Big or small, almost every business has a website these days. The trouble is that they are often cluttered and out of date. A website can be a great tool for promoting a business, if used wisely. You need to make sure that the website is current and reflects not only what is currently happening at the store, but also any future events or promotions. This will keep the website relevant and help promote the business.

Don't forget to make sure that your customers have a fun, positive experience. Business owners, especially small and medium ones, often do not adequately plan ahead. So if there is increased customer traffic, they are not prepared to deal with it leaving customers harried and unhappy. Plan ahead, hire a few extra hands, and make sure that every customer who comes in feels appreciated and taken care of. These are the experiences that a customer will remember, return for, and recommend.

Do you have suggestions that can be added to this list? If so, comment below!


 
 
BY ALAN PYKE ON SEPTEMBER 15, 2013
As  his fellow panelists sought to sidestep criticisms of the financial industry on  the five-year anniversary of the bank failure that kicked the financial crisis  and Great Recession into full swing, former congressman Barney Frank asked a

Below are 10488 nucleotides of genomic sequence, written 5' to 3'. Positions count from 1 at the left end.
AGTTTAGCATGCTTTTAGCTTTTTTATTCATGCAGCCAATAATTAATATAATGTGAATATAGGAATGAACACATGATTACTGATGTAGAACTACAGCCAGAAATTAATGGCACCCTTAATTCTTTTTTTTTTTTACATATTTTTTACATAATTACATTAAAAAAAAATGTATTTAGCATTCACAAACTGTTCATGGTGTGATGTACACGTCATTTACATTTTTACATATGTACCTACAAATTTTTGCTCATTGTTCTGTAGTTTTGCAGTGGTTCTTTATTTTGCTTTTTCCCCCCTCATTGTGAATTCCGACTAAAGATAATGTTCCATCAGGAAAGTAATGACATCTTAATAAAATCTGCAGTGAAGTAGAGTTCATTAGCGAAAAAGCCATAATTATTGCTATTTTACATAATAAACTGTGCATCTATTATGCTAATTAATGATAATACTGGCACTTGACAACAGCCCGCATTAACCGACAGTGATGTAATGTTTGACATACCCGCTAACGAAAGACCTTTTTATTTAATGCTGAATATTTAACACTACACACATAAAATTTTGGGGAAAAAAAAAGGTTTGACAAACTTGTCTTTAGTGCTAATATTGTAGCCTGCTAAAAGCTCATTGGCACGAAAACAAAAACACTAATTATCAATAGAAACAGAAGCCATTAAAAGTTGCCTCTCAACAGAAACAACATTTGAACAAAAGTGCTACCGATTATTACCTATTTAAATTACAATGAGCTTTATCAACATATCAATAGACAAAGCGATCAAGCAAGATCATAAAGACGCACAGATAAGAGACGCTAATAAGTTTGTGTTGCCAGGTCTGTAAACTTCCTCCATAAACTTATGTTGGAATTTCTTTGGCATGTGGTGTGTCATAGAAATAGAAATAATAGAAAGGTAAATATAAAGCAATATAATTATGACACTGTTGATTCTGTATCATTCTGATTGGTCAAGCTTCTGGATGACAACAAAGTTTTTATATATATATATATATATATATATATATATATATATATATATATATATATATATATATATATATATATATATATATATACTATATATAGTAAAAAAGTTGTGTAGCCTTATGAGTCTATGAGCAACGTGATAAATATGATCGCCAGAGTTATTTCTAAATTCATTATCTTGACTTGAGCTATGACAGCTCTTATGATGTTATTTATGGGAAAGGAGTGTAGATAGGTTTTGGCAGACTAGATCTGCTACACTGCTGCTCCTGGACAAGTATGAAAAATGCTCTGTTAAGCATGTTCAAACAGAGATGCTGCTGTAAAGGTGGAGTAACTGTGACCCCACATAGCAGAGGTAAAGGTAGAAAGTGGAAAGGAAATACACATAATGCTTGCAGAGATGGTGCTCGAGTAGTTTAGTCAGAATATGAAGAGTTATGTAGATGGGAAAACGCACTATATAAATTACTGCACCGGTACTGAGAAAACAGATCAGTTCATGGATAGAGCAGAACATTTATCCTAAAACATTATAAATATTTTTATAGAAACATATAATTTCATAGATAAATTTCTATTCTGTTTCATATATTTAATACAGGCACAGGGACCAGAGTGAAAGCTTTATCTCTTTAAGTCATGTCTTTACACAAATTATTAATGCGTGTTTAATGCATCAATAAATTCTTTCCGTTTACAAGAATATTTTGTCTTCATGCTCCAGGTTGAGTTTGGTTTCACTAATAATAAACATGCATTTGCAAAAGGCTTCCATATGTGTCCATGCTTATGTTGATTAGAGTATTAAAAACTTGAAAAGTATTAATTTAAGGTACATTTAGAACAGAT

simple question that brought Wall Street’s defenders up short. “To your question  about those poor beleaguered bankers who have been forced to do so much,” Frank  said, “why are they paying themselves so much money? Where did these enormous  salaries come from if they were in fact in such serious trouble?”

 Frank was responding to CNBC host Maria Bartiromo’s call to “get beyond the  conversation of is Wall Street evil, are the bankers evil and causing pain” and instead look to economic growth as a cure-all for the vast inequality in income
and wealth that has been exacerbated since the end of the recession. (Nevermind that the 
deregulation of the financial sector is a primary driver of inequality in  the U.S.) His question produced several seconds of silence as Bartiromo and
former Treasury Secretary Hank Paulson laughed nervously and looked to Meet The  Press host David Gregory for help.
 
 
 
 
Creating a food or drink product to sell to the mass market can be quite challenging but it can also be extremely rewarding and potentially very lucrative. It takes passion, desire and an almost obsessive interest in all things food or drink to succeed in the industry. That is why Clip Creative a London and Nottingham based creative and PR agency have brought together all of their food and drink marketing secrets and experience to create an innovative infographic that explains step by step how the world of food and drink marketing really works. The first stage of the infographic explains that once you have refined your food or drink product you need to let people know about it. Your target audience will vary from consumers, foodies, buyers from the multiples to industry chefs and many more depending on your objectives. Branding, packaging design, marketing and PR is essential in the creation of a successful food or beverage company as this will elevate the brand image and ensure you generate sales and stay ahead of your competitors.